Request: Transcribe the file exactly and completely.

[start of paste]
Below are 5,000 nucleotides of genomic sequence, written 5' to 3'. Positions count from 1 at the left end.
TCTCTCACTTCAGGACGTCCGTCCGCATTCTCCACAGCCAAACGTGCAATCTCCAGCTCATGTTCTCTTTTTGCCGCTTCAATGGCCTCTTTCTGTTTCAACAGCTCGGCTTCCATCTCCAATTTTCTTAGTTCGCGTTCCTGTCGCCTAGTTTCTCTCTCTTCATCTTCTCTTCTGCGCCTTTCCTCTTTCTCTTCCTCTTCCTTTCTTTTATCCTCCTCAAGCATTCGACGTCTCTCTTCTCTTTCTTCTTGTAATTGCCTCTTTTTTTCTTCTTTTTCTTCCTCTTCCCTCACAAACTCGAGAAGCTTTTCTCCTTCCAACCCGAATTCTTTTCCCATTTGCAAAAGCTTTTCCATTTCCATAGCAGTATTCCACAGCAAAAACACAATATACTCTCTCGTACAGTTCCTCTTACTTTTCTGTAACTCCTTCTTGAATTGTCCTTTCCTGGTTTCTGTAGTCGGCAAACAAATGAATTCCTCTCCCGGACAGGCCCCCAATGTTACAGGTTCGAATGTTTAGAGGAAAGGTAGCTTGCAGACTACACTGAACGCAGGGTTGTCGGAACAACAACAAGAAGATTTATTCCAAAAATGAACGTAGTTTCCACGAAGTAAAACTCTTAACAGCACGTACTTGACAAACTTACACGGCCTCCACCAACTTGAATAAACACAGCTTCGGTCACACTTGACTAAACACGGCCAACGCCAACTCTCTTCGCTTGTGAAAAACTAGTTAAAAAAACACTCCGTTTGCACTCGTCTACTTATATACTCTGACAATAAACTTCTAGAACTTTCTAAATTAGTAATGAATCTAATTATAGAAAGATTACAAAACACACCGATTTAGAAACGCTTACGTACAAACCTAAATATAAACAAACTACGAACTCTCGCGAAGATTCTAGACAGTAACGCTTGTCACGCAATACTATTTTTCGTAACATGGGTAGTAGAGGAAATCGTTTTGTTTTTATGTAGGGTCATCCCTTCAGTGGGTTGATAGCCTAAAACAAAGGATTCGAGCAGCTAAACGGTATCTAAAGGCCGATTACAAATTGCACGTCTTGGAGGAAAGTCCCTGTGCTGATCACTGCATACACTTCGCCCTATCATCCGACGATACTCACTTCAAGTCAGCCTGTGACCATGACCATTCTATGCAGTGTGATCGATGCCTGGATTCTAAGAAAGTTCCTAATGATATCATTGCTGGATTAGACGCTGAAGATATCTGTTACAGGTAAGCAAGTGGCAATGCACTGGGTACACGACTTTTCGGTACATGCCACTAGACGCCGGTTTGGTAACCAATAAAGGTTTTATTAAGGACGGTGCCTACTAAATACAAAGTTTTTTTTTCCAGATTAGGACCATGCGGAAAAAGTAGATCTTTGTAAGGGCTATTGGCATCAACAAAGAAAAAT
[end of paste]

Below are 5,000 nucleotides of genomic sequence, written 5' to 3'. Positions count from 1 at the left end.
TCTCTCACTTCAGGACGTCCGTCCGCATTCTCCACAGCCAAACGTGCAATCTCCAGCTCATGTTCTCTTTTTGCCGCTTCAATGGCCTCTTTCTGTTTCAACAGCTCGGCTTCCATCTCCAATTTTCTTAGTTCGCGTTCCTGTCGCCTAGTTTCTCTCTCTTCATCTTCTCTTCTGCGCCTTTCCTCTTTCTCTTCCTCTTCCTTTCTTTTATCCTCCTCAAGCATTCGACGTCTCTCTTCTCTTTCTTCTTGTAATTGCCTCTTTTTTTCTTCTTTTTCTTCCTCTTCCCTCACAAACTCGAGAAGCTTTTCTCCTTCCAACCCGAATTCTTTTCCCATTTGCAAAAGCTTTTCCATTTCCATAGCAGTATTCCACAGCAAAAACACAATATACTCTCTCGTACAGTTCCTCTTACTTTTCTGTAACTCCTTCTTGAATTGTCCTTTCCTGGTTTCTGTAGTCGGCAAACAAATGAATTCCTCTCCCGGACAGGCCCCCAATGTTACAGGTTCGAATGTTTAGAGGAAAGGTAGCTTGCAGACTACACTGAACGCAGGGTTGTCGGAACAACAACAAGAAGATTTATTCCAAAAATGAACGTAGTTTCCACGAAGTAAAACTCTTAACAGCACGTACTTGACAAACTTACACGGCCTCCACCAACTTGAATAAACACAGCTTCGGTCACACTTGACTAAACACGGCCAACGCCAACTCTCTTCGCTTGTGAAAAACTAGTTAAAAAAACACTCCGTTTGCACTCGTCTACTTATATACTCTGACAATAAACTTCTAGAACTTTCTAAATTAGTAATGAATCTAATTATAGAAAGATTACAAAACACACCGATTTAGAAACGCTTACGTACAAACCTAAATATAAACAAACTACGAACTCTCGCGAAGATTCTAGACAGTAACGCTTGTCACGCAATACTATTTTTCGTAACATGGGTAGTAGAGGAAATCGTTTTGTTTTTATGTAGGGTCATCCCTTCAGTGGGTTGATAGCCTAAAACAAAGGATTCGAGCAGCTAAACGGTATCTAAAGGCCGATTACAAATTGCACGTCTTGGAGGAAAGTCCCTGTGCTGATCACTGCATACACTTCGCCCTATCATCCGACGATACTCACTTCAAGTCAGCCTGTGACCATGACCATTCTATGCAGTGTGATCGATGCCTGGATTCTAAGAAAGTTCCTAATGATATCATTGCTGGATTAGACGCTGAAGATATCTGTTACAGGTAAGCAAGTGGCAATGCACTGGGTACACGACTTTTCGGTACATGCCACTAGACGCCGGTTTGGTAACCAATAAAGGTTTTATTAAGGACGGTGCCTACTAAATACAAAGTTTTTTTTTCCAGATTAGGACCATGCGGAAAAAGTAGATCTTTGTAAGGGCTATTGGCATCAACAAAGAAAAAT